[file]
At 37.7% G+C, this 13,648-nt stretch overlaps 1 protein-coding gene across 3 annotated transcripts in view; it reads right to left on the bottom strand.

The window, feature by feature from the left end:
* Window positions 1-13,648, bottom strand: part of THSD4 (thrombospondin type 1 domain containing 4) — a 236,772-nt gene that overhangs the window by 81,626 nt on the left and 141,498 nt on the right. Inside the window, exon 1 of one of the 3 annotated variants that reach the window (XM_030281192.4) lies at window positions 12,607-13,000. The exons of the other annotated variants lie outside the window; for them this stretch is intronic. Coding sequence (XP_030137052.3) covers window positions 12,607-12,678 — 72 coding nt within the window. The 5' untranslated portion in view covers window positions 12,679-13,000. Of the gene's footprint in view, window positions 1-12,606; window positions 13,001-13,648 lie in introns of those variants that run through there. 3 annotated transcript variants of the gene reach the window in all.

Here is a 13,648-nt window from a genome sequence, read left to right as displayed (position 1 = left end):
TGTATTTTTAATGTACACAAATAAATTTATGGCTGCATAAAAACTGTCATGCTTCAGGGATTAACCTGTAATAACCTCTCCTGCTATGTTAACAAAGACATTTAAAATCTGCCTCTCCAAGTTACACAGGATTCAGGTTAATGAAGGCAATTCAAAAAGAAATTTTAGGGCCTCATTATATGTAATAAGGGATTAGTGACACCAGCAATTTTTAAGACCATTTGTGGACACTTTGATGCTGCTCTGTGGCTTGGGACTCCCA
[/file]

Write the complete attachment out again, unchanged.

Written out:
At 37.7% G+C, this 13,648-nt stretch overlaps 1 protein-coding gene across 3 annotated transcripts in view; it reads right to left on the bottom strand.

The window, feature by feature from the left end:
* Window positions 1-13,648, bottom strand: part of THSD4 (thrombospondin type 1 domain containing 4) — a 236,772-nt gene that overhangs the window by 81,626 nt on the left and 141,498 nt on the right. Inside the window, exon 1 of one of the 3 annotated variants that reach the window (XM_030281192.4) lies at window positions 12,607-13,000. The exons of the other annotated variants lie outside the window; for them this stretch is intronic. Coding sequence (XP_030137052.3) covers window positions 12,607-12,678 — 72 coding nt within the window. The 5' untranslated portion in view covers window positions 12,679-13,000. Of the gene's footprint in view, window positions 1-12,606; window positions 13,001-13,648 lie in introns of those variants that run through there. 3 annotated transcript variants of the gene reach the window in all.

Here is a 13,648-nt window from a genome sequence, read left to right as displayed (position 1 = left end):
TGTATTTTTAATGTACACAAATAAATTTATGGCTGCATAAAAACTGTCATGCTTCAGGGATTAACCTGTAATAACCTCTCCTGCTATGTTAACAAAGACATTTAAAATCTGCCTCTCCAAGTTACACAGGATTCAGGTTAATGAAGGCAATTCAAAAAGAAATTTTAGGGCCTCATTATATGTAATAAGGGATTAGTGACACCAGCAATTTTTAAGACCATTTGTGGACACTTTGATGCTGCTCTGTGGCTTGGGACTCCCA